Home > Law > Lockerbie bomber release – WHO should have made decision?

Lockerbie bomber release – WHO should have made decision?


Much of the discussion around the release of the Lockerbie bomber has focused on the questions of “Should he have been released?” and “Why was he released?” – Was there a case for compassionate release? Should we ever release prisoners on compassionate grounds? Did Gordon Brown put pressure on the Scottish Government? Was there some kind of deal with Libya?

I’d like to talk about something else: who made the decision to release Abdelbaset al-Megrahi?

The decision to release al-Megrahi was made by Kenny MacAskill, the Scottish Cabinet Secretary for Justice and an elected Member of the Scottish Parliament. A politician. And there’s the rub: as long as a politician is the final decision maker over the liberty or detention of an individual, that decision is politicised. The decision maker is subject to political pressure, and even if they act with absolute integrity, they are subject to political backlash and accusations of political bias.

It is just plain wrong that a politician can decide to release or further detain a prisoner. Such decisions should be made by the judiciary (or in the case of parole, by the parole board).

The decision about whether to release al-Megrahi should have been made by a judge, or a panel of judges.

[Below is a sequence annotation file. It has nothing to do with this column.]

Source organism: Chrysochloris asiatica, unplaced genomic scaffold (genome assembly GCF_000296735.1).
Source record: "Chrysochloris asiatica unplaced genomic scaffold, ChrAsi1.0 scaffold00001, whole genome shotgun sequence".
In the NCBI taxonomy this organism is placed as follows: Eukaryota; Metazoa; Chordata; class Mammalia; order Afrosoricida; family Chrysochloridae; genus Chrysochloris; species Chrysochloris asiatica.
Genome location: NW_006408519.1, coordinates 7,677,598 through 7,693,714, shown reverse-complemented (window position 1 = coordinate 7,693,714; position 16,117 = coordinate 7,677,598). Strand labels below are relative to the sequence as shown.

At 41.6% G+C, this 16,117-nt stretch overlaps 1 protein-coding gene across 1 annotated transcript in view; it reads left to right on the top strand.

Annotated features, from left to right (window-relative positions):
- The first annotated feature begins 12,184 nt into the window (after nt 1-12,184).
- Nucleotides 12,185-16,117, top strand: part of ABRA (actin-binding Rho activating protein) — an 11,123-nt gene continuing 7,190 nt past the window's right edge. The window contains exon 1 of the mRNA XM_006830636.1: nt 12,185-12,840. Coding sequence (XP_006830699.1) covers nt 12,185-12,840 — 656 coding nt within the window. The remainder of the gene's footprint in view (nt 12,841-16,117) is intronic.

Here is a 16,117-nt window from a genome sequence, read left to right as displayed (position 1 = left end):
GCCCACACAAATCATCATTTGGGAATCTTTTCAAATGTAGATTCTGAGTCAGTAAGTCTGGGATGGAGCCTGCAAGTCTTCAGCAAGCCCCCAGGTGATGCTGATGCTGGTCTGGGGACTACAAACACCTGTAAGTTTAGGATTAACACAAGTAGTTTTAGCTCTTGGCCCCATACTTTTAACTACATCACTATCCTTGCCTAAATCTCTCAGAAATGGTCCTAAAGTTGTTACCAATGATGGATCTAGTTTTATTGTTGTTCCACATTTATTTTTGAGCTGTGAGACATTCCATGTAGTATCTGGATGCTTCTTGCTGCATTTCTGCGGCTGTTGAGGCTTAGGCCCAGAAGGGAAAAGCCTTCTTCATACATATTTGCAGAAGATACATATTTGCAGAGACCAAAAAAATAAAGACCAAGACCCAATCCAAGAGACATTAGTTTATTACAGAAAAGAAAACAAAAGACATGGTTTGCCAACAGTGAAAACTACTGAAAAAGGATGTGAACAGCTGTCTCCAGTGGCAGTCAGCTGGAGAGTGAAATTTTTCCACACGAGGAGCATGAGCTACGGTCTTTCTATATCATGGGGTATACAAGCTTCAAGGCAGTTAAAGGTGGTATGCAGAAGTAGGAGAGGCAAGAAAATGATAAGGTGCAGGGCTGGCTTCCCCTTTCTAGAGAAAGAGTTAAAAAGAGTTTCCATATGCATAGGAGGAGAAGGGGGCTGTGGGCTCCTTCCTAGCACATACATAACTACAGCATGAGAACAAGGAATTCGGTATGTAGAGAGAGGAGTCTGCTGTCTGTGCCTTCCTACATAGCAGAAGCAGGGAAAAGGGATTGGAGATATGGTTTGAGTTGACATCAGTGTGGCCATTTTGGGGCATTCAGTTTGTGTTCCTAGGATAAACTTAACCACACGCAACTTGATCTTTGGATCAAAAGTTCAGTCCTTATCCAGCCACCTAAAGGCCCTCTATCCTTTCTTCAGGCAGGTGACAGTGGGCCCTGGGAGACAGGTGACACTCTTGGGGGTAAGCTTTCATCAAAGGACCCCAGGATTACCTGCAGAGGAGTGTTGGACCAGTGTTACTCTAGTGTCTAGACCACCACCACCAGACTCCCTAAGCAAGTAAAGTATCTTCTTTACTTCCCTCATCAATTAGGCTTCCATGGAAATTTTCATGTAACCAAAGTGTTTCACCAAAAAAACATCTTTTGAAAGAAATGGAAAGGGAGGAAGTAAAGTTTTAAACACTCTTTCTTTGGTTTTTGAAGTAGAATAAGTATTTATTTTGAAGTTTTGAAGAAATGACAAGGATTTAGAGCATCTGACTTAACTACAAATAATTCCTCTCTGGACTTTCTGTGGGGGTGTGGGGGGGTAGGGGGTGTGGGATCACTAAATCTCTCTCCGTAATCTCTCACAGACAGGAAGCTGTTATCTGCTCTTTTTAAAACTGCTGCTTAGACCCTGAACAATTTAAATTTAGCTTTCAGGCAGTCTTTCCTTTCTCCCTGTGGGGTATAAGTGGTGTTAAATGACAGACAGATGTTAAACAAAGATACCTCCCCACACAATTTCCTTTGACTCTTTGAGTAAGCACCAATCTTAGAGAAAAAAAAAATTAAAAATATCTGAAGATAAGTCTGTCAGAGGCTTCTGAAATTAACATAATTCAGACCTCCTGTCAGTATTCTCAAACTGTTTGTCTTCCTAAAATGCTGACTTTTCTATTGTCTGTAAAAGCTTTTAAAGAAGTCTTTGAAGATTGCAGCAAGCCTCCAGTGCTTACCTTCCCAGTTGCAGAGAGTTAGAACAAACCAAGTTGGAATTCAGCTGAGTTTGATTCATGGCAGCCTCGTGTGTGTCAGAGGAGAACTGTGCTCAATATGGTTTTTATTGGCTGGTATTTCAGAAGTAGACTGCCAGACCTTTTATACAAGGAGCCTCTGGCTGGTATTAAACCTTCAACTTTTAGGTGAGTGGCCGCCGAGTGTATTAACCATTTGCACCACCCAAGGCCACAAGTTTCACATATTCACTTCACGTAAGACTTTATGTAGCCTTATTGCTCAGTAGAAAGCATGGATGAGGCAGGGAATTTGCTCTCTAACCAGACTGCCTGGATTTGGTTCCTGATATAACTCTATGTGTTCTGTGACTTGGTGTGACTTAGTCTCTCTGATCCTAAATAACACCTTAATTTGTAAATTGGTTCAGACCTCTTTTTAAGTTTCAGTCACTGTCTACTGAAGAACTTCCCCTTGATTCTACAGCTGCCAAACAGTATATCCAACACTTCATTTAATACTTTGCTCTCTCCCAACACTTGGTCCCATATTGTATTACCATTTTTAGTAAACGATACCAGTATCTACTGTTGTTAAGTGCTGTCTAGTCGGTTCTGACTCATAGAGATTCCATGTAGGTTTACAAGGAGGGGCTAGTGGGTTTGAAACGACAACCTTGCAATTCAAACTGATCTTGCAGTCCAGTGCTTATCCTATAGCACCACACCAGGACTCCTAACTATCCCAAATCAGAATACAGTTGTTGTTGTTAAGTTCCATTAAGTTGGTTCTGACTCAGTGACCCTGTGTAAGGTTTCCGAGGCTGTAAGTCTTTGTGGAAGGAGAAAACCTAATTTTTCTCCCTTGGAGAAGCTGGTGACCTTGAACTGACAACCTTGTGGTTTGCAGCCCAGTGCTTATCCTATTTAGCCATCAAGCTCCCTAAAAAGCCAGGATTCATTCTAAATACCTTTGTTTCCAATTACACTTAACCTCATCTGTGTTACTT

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  1. Charles Norrie
    Jul 17, 2010 at 11:57

    Look, the courts under Scottish law have no prerogative in this decision. It was that of Mr Macaskill. If there are those who are unsatisfied with the powers of the Scottish courts and members of the Scottish Executive they are entitled to campaign to change that, but unless they happen to have the right to vote in Scotland that can take no part in redefining those powers, and then only by voting in candidates sympathetic to that revision of powers and by legislation at Holyrood. Scotland is a fully functioning democracy, whatever some who blog here may think, and democracy has its own rules; not government by judges or the mob.

    I feel certain that if the decision had been made by the Scottish courts and not Macaskill, the decision would still have been to return the man. It would be a foolish court that did not pay attention to the considered opinion of the prison medical service.

    I suppose US citizens might start a campaign to have Megrahi extradited to the USA. They will get not support from the State Department (whatever the rhetoric) who are eager to continue to cover up their own wrong-doing over Lockerbie.

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